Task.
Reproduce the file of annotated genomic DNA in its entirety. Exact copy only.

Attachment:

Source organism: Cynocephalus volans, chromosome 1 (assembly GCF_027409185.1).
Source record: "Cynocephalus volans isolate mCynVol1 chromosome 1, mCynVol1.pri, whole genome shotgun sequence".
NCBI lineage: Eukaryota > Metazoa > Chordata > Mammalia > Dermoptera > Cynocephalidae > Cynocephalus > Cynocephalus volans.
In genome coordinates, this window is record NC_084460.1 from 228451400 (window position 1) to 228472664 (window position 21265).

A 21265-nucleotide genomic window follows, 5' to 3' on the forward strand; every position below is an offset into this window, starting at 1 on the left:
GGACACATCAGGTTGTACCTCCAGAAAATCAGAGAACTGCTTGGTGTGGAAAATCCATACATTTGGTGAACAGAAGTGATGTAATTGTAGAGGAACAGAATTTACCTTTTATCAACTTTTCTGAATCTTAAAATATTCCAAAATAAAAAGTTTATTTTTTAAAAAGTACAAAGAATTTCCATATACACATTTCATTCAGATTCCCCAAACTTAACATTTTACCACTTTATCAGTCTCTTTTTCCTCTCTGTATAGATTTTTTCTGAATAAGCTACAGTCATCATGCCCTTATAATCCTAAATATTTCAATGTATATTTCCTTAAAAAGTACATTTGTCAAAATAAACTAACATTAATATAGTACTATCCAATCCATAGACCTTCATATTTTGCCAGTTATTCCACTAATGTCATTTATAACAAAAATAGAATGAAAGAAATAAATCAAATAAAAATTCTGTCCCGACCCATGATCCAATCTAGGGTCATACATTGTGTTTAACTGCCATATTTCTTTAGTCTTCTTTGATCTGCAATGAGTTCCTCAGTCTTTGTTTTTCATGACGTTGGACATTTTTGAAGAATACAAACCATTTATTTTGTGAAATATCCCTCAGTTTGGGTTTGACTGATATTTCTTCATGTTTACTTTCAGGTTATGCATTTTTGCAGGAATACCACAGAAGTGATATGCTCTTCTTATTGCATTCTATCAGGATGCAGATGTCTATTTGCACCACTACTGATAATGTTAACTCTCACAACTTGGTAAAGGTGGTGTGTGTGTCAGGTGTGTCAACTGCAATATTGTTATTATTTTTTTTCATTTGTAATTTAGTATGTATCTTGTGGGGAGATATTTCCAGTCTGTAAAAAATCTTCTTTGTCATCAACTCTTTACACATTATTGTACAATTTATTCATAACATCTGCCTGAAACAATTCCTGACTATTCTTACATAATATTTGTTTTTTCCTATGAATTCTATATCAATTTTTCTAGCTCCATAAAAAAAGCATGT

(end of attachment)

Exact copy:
Source organism: Cynocephalus volans, chromosome 1 (assembly GCF_027409185.1).
Source record: "Cynocephalus volans isolate mCynVol1 chromosome 1, mCynVol1.pri, whole genome shotgun sequence".
NCBI lineage: Eukaryota > Metazoa > Chordata > Mammalia > Dermoptera > Cynocephalidae > Cynocephalus > Cynocephalus volans.
In genome coordinates, this window is record NC_084460.1 from 228451400 (window position 1) to 228472664 (window position 21265).

A 21265-nucleotide genomic window follows, 5' to 3' on the forward strand; every position below is an offset into this window, starting at 1 on the left:
GGACACATCAGGTTGTACCTCCAGAAAATCAGAGAACTGCTTGGTGTGGAAAATCCATACATTTGGTGAACAGAAGTGATGTAATTGTAGAGGAACAGAATTTACCTTTTATCAACTTTTCTGAATCTTAAAATATTCCAAAATAAAAAGTTTATTTTTTAAAAAGTACAAAGAATTTCCATATACACATTTCATTCAGATTCCCCAAACTTAACATTTTACCACTTTATCAGTCTCTTTTTCCTCTCTGTATAGATTTTTTCTGAATAAGCTACAGTCATCATGCCCTTATAATCCTAAATATTTCAATGTATATTTCCTTAAAAAGTACATTTGTCAAAATAAACTAACATTAATATAGTACTATCCAATCCATAGACCTTCATATTTTGCCAGTTATTCCACTAATGTCATTTATAACAAAAATAGAATGAAAGAAATAAATCAAATAAAAATTCTGTCCCGACCCATGATCCAATCTAGGGTCATACATTGTGTTTAACTGCCATATTTCTTTAGTCTTCTTTGATCTGCAATGAGTTCCTCAGTCTTTGTTTTTCATGACGTTGGACATTTTTGAAGAATACAAACCATTTATTTTGTGAAATATCCCTCAGTTTGGGTTTGACTGATATTTCTTCATGTTTACTTTCAGGTTATGCATTTTTGCAGGAATACCACAGAAGTGATATGCTCTTCTTATTGCATTCTATCAGGATGCAGATGTCTATTTGCACCACTACTGATAATGTTAACTCTCACAACTTGGTAAAGGTGGTGTGTGTGTCAGGTGTGTCAACTGCAATATTGTTATTATTTTTTTTCATTTGTAATTTAGTATGTATCTTGTGGGGAGATATTTCCAGTCTGTAAAAAATCTTCTTTGTCATCAACTCTTTACACATTATTGTACAATTTATTCATAACATCTGCCTGAAACAATTCCTGACTATTCTTACATAATATTTGTTTTTTCCTATGAATTCTATATCAATTTTTCTAGCTCCATAAAAAAAGCATGT